Western Australia’s biggest – and one of its best-performing – public schools is set to receive an $80 million makeover, including a new science block, a redeveloped library and redeveloped maths and administration buildings.
In announcing the upgrade recently, Western Australian Premier Colin Barnett said Willetton Senior High School will get $32.5 million in next year’s state budget to fund the first stage of the works.
With 1,736 students enrolled in semester one this year, the school, which last year became an Independent Public School, is the biggest in the state.
The school is also recognised as one of the state’s best, featuring regularly in the annual list of the top 20 schools based on results in WA Certificate of Education (WACE) courses. Last year, it was named WA Secondary School of the Year.
Barnett notes that Willetton was built in the 1970s and says it needs ‘refreshing’. He says the government is looking at a long-term plan for the school.
“Significant areas of the school need refreshing so that the increasing number of students learning here can benefit from contemporary learning facilities,” he says.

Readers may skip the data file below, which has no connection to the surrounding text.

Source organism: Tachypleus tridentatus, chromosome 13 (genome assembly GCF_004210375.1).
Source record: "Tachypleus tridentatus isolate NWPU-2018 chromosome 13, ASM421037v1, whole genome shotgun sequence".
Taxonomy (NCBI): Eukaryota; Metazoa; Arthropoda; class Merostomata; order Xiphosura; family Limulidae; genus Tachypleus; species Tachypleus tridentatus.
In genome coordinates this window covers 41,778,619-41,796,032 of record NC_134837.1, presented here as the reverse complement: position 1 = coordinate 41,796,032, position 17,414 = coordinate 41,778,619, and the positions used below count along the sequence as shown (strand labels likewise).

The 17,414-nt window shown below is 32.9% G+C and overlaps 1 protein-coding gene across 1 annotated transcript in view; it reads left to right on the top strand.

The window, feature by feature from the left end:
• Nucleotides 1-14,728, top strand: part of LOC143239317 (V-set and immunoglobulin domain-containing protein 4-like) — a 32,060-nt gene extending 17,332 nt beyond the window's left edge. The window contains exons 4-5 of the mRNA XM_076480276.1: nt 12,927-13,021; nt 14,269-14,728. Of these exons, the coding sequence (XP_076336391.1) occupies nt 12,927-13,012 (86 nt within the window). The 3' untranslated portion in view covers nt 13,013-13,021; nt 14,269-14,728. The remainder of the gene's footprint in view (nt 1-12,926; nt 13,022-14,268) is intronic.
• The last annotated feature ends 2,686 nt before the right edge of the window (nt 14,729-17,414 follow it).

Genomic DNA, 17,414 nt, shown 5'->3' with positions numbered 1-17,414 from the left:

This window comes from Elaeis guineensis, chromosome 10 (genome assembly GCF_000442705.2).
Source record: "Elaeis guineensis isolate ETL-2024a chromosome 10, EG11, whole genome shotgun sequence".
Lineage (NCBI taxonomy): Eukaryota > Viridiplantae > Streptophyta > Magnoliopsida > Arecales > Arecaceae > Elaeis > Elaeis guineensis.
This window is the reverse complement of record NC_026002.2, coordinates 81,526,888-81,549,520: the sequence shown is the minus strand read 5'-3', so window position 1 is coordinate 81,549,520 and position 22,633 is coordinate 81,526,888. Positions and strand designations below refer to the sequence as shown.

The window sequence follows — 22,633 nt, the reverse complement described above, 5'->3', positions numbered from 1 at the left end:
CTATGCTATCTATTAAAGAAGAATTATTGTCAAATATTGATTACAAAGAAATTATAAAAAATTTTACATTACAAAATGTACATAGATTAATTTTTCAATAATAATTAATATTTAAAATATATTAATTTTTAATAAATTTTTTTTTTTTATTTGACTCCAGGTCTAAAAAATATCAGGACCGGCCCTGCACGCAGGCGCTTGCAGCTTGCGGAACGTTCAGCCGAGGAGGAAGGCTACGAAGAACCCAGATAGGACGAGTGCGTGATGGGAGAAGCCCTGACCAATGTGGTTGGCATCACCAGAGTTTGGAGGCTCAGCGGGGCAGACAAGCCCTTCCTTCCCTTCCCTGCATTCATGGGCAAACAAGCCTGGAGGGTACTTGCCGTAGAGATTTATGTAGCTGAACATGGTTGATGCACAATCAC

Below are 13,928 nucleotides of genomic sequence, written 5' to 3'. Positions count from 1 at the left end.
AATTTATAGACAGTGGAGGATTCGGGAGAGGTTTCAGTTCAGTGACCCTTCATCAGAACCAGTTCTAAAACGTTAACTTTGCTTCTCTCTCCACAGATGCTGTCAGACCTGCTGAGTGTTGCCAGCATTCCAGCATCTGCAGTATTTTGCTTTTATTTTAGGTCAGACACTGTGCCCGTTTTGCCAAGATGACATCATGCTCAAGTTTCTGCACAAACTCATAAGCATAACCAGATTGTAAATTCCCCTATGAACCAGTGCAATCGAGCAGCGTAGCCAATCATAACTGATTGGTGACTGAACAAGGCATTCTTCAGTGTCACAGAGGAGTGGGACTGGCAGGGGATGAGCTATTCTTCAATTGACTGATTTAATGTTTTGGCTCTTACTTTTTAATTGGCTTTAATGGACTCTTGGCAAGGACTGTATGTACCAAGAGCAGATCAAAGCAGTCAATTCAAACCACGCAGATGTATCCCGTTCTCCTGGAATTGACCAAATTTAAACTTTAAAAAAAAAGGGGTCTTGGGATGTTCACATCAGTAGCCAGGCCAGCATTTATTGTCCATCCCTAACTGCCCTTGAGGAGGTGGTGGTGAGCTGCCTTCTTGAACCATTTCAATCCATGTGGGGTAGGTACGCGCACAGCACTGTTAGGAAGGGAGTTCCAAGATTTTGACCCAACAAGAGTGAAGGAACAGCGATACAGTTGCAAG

Barnett says stage one of the upgrade, to be completed by 2015, will include the construction of a new science block complete with up-to-date technology and equipment, more laboratories and a dedicated planning area for staff. The first stage will also provide permanent classrooms, relieving the need for portables.
Beyond that, the Premier says the state will begin to look at stage two facilities with a view to redeveloping the current library, mathematics and administration buildings.
Education Minister Liz Constable says the upgrade is timely as year 7 will become the first year of secondary education from 2015 onward.
“Teachers and students have been doing a wonderful job in these ageing facilities,” Constable says. “It is essential all students have the best possible environment in which to learn.”
She stresses, however, that the building program will consider the needs of current staff and students and will be planned to minimise disruption to the current school program.
Barnett says that while $80 million is a strong estimate of the amount the state is looking to spend on the upgrade, overall project costs are yet to be finalised.
Construction on the first stage is expected to begin next year, with an architect set to be appointed shortly.